Academic journal article e-Journal of Business Education and Scholarship Teaching

An Analysis of Mission Statements of Tertiary Institutions: Business Colleges in UAE

Academic journal article e-Journal of Business Education and Scholarship Teaching

An Analysis of Mission Statements of Tertiary Institutions: Business Colleges in UAE

Article excerpt


This paper analyzes and discusses the mission of colleges of business in the United Arab Emirates (UAE). There are several reasons for focusing on the specific topic. In the first place, with just around 9.5 million inhabitants, approximately 86% of whom are expatriates, the country boasts over 130 private, public and federal universities and other institutions of higher learning. As for business education in UAE there are 59 business colleges including Australian, British, and American branch campuses, as well as American-styled and Canadian-styled institutions, the latter two offering academic programs based on the North American model. UAE has a higher or roughly the same number of business colleges as other far more populous countries with well-diversified economies such as Spain, Italy, Germany, Japan, or South Korea. The high demand for business education in the country is underlined by the doubling in the number of business colleges over the past 12 years or so and the continuing entry in the market of new local and international institutions. The rapid and still on-going increase in the number of business colleges within a relatively short period of time raises questions regarding possible saturation of the business education sector and the long-term survival of some institutions. At a broader level, the discussion of business education in the UAE is important as the country stands out in the region for its liberal policies on social and economic development. However, despite the proliferation of business colleges a literature review yielded fewer than a handful of studies focusing on business education in UAE and in particular studies discussing issues of business education from the perspective of strategic management.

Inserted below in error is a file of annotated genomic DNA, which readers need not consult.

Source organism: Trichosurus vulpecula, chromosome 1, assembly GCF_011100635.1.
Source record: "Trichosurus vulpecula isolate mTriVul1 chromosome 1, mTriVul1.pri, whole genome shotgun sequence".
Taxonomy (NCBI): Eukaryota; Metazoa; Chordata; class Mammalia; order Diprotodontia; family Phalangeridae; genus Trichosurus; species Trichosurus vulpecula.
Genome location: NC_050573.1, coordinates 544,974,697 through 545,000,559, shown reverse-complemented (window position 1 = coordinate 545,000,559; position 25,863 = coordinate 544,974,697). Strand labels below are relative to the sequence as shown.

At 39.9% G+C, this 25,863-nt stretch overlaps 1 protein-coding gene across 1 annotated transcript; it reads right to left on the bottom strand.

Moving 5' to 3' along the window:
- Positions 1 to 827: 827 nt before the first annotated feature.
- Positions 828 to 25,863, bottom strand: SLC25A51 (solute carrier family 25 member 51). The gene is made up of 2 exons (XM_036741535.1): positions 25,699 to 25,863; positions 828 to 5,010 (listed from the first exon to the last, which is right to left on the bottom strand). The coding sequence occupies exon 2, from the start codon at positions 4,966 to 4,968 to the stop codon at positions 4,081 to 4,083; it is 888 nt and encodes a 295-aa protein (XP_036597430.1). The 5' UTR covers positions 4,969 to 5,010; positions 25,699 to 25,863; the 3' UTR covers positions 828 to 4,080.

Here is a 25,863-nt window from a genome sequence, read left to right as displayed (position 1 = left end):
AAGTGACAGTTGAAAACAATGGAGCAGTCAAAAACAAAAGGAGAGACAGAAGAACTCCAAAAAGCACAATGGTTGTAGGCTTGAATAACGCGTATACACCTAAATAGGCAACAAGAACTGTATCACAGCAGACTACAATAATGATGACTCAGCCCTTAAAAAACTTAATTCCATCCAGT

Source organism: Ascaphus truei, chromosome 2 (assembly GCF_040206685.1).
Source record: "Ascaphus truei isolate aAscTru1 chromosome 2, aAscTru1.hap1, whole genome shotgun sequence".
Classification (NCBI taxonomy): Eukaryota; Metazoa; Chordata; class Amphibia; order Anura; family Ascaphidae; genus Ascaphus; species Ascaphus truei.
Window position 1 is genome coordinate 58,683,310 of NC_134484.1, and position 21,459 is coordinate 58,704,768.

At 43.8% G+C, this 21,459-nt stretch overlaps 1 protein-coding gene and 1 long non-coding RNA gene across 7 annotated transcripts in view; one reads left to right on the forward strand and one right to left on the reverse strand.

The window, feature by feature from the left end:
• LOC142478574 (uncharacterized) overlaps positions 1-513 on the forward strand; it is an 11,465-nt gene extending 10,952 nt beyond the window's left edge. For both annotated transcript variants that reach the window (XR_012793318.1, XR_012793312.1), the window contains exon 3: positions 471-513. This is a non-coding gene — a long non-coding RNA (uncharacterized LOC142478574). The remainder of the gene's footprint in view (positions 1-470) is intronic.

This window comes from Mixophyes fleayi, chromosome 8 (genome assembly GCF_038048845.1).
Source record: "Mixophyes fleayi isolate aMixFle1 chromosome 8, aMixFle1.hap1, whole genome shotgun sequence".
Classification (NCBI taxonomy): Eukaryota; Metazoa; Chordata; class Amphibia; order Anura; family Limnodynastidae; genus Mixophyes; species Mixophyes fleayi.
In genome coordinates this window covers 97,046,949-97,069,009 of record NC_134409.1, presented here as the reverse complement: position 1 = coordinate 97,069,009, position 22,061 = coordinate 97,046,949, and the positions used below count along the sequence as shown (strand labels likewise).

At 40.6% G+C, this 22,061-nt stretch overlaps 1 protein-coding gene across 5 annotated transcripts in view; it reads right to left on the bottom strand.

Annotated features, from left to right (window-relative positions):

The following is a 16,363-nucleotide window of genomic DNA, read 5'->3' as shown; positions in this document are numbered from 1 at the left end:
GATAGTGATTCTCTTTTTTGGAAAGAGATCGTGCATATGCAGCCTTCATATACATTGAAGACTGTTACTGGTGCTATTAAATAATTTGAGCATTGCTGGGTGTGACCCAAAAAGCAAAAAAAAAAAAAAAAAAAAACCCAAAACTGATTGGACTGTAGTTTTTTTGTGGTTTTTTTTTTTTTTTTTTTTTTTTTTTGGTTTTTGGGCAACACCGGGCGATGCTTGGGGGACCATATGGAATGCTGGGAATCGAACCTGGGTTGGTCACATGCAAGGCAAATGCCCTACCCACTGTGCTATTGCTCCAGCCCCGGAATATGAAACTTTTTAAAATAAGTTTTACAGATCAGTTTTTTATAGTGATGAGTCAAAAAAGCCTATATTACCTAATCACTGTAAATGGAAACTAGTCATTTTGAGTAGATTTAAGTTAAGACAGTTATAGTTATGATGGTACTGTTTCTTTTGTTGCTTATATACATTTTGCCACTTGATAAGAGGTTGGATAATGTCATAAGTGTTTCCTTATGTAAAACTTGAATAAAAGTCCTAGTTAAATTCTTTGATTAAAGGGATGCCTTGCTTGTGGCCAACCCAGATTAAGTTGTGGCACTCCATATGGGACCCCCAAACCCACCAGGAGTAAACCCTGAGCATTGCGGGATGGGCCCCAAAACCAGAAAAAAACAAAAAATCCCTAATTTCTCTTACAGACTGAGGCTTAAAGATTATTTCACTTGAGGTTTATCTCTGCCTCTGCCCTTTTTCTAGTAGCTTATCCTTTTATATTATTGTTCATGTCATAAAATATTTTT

As far as the concept of 'mission' is concerned there are important questions to consider. Indeed, what is meant by the term 'mission'? Is mission simply what is articulated in the few lines under the same name heading in websites and handbooks of institutions of tertiary education or, is it something broader? Additionally, is mission a single or a composite construct made up of several parts that guide the direction of an institution though they may not always be articulated in its 'mission statement'?

This paper aims to offer a deeper understanding of the mission of business colleges in UAE that goes beyond what one can read in mission statements. To this end, mission is considered a composite construct made up of several components that can be deduced from the examination of various written and visual documents. This is in sharp contrast to previous studies that have treated the mission of an institution as a single, undivided construct and equated it with what is found under that institution's 'mission statement'. In addition to helping understand what a business college is about, its mission, considered from a broader perspective and constructed by examining several documents, can shed light on the strategy followed by the college to establish a presence in the competitive marketplace of higher education. Developing an institution's strategy is crucial as the landscape of higher education is shaped by neo-liberal ideas viewing education as a commodity rather than a human right and a social good while stressing the need for institutions of tertiary education and colleges of business in particular to align, if not indeed to surrender, to market forces.

Literature Review

The inroad of ideas glorifying market forces into spheres of public life and pressure upon institutions of higher education to emulate management practices of private firms has resulted in a growing concern with issues of strategic management in universities (Hazelkorn, 2005; Yokoyama, 2006; Fumasoli and Lepori, 2011; Toma, 2012; Steiner et al., 2013; Sam and Sijde, 2014; Degn, 2015; Oertel and Söll, 2016). Such concern can be clearly seen in the development of a mission statement, considered one of the essential strategic variables in higher education nowadays (Palmer and Short, 2008; Leiber, 2016). …

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